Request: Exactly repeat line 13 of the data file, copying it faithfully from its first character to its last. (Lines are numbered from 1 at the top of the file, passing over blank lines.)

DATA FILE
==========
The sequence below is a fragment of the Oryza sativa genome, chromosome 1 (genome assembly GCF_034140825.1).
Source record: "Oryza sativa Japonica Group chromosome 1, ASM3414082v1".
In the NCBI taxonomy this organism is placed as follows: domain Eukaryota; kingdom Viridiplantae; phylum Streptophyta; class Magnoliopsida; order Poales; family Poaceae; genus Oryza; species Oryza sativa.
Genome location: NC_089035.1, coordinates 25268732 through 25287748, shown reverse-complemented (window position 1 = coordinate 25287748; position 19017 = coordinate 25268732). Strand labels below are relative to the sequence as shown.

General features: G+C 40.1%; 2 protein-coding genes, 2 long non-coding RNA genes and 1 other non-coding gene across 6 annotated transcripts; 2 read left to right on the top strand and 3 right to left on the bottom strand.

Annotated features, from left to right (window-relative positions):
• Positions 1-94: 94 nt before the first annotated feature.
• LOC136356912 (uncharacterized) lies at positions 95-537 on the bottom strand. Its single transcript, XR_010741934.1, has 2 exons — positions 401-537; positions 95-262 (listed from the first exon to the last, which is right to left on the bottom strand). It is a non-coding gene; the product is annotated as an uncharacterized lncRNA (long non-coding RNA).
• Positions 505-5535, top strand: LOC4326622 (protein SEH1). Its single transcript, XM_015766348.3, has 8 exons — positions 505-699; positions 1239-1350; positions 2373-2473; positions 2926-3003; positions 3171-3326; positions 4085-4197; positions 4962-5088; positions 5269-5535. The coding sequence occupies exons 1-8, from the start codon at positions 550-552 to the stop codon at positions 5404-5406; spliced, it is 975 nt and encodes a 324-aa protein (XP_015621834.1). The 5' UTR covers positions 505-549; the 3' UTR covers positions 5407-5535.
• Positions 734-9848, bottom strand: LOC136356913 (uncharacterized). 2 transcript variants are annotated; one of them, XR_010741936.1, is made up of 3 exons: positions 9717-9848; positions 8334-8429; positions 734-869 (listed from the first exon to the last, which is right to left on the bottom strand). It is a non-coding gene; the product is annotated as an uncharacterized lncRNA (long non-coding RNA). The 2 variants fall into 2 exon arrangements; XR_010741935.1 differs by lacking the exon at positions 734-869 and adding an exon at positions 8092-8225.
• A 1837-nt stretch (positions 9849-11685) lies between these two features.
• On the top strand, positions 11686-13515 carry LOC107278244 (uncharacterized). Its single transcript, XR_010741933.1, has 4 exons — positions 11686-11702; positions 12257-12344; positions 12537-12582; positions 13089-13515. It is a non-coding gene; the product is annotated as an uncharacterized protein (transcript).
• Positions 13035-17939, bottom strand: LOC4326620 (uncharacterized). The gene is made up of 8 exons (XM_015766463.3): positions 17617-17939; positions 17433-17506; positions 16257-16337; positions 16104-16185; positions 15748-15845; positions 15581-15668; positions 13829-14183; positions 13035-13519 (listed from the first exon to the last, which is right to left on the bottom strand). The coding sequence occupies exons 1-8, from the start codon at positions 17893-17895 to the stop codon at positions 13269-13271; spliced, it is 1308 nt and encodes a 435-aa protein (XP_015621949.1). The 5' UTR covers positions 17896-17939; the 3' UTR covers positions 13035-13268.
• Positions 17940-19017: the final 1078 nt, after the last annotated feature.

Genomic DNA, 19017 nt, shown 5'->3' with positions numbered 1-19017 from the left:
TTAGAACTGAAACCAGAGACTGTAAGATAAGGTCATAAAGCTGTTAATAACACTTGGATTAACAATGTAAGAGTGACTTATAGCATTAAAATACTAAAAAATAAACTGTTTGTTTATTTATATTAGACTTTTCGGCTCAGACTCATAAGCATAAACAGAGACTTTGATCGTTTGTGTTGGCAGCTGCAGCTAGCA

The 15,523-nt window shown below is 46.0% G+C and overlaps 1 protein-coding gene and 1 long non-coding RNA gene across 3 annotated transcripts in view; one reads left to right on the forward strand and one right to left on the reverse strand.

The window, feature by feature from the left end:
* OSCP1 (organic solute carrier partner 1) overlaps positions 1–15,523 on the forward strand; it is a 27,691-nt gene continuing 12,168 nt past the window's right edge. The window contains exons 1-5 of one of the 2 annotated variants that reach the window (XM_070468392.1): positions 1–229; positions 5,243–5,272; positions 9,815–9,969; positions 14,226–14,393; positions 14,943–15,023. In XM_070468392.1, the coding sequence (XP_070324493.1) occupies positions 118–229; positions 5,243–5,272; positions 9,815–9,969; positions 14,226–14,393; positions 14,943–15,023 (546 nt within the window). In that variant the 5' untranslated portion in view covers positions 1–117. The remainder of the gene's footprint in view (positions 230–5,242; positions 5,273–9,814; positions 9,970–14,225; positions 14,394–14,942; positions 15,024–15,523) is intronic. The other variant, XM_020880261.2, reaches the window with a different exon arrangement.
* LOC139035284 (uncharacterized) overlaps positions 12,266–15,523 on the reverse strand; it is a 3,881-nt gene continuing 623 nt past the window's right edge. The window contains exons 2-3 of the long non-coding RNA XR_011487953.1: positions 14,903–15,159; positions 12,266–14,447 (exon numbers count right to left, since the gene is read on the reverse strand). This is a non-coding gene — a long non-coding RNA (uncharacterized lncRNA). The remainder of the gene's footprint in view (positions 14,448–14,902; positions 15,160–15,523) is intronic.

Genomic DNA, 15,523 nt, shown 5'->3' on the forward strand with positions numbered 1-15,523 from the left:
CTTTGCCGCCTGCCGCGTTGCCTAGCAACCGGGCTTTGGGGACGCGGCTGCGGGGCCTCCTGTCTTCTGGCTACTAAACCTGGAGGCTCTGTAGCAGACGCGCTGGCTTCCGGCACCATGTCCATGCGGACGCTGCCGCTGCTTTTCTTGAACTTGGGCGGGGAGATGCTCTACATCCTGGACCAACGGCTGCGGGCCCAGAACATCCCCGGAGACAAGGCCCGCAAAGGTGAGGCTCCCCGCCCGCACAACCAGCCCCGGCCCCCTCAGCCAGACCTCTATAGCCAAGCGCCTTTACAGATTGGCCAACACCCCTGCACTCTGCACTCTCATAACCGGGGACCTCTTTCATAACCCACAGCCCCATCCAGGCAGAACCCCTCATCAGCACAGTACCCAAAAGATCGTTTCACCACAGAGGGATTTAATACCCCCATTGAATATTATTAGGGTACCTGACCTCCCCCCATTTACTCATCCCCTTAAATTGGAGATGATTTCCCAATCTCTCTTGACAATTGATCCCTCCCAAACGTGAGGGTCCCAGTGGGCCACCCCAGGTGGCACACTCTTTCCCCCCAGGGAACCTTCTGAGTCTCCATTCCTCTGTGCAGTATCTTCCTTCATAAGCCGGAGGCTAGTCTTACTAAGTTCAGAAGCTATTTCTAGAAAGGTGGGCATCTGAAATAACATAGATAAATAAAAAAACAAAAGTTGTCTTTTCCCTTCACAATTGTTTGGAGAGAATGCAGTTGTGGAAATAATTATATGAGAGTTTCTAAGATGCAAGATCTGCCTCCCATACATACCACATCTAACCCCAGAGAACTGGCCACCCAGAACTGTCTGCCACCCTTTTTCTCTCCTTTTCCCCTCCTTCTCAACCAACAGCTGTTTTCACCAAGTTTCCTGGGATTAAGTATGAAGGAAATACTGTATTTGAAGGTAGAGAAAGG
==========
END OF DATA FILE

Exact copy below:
• Positions 13035-17939, bottom strand: LOC4326620 (uncharacterized). The gene is made up of 8 exons (XM_015766463.3): positions 17617-17939; positions 17433-17506; positions 16257-16337; positions 16104-16185; positions 15748-15845; positions 15581-15668; positions 13829-14183; positions 13035-13519 (listed from the first exon to the last, which is right to left on the bottom strand). The coding sequence occupies exons 1-8, from the start codon at positions 17893-17895 to the stop codon at positions 13269-13271; spliced, it is 1308 nt and encodes a 435-aa protein (XP_015621949.1). The 5' UTR covers positions 17896-17939; the 3' UTR covers positions 13035-13268.